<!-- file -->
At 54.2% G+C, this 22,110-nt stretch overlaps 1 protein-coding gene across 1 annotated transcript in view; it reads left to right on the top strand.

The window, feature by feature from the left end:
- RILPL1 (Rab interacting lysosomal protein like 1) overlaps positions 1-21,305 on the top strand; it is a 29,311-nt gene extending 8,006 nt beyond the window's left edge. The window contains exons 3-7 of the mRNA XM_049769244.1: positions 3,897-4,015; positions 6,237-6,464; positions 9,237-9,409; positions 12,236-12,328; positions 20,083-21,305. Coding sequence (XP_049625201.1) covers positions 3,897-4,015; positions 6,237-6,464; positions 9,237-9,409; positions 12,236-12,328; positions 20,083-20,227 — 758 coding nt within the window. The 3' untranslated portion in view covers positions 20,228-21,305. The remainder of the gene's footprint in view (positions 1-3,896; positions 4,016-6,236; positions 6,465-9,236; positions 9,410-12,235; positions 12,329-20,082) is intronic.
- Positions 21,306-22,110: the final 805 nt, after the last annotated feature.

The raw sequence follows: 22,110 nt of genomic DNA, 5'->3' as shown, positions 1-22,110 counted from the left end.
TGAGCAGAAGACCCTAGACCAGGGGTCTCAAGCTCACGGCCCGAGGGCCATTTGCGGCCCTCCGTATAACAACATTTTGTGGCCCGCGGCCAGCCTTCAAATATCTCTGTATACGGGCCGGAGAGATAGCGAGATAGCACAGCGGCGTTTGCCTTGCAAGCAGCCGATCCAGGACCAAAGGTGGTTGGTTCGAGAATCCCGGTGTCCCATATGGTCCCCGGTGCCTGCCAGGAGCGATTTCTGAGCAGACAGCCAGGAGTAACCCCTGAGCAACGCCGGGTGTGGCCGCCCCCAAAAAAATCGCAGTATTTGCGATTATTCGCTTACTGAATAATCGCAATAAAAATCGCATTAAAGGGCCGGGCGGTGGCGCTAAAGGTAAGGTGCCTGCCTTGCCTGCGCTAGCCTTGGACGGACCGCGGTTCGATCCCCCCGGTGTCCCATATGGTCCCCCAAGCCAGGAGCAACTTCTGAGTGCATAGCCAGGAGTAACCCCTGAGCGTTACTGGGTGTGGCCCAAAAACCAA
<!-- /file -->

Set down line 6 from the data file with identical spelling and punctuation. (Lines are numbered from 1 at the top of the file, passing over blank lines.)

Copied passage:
TGAGCAGAAGACCCTAGACCAGGGGTCTCAAGCTCACGGCCCGAGGGCCATTTGCGGCCCTCCGTATAACAACATTTTGTGGCCCGCGGCCAGCCTTCAAATATCTCTGTATACGGGCCGGAGAGATAGCGAGATAGCACAGCGGCGTTTGCCTTGCAAGCAGCCGATCCAGGACCAAAGGTGGTTGGTTCGAGAATCCCGGTGTCCCATATGGTCCCCGGTGCCTGCCAGGAGCGATTTCTGAGCAGACAGCCAGGAGTAACCCCTGAGCAACGCCGGGTGTGGCCGCCCCCAAAAAAATCGCAGTATTTGCGATTATTCGCTTACTGAATAATCGCAATAAAAATCGCATTAAAGGGCCGGGCGGTGGCGCTAAAGGTAAGGTGCCTGCCTTGCCTGCGCTAGCCTTGGACGGACCGCGGTTCGATCCCCCCGGTGTCCCATATGGTCCCCCAAGCCAGGAGCAACTTCTGAGTGCATAGCCAGGAGTAACCCCTGAGCGTTACTGGGTGTGGCCCAAAAACCAA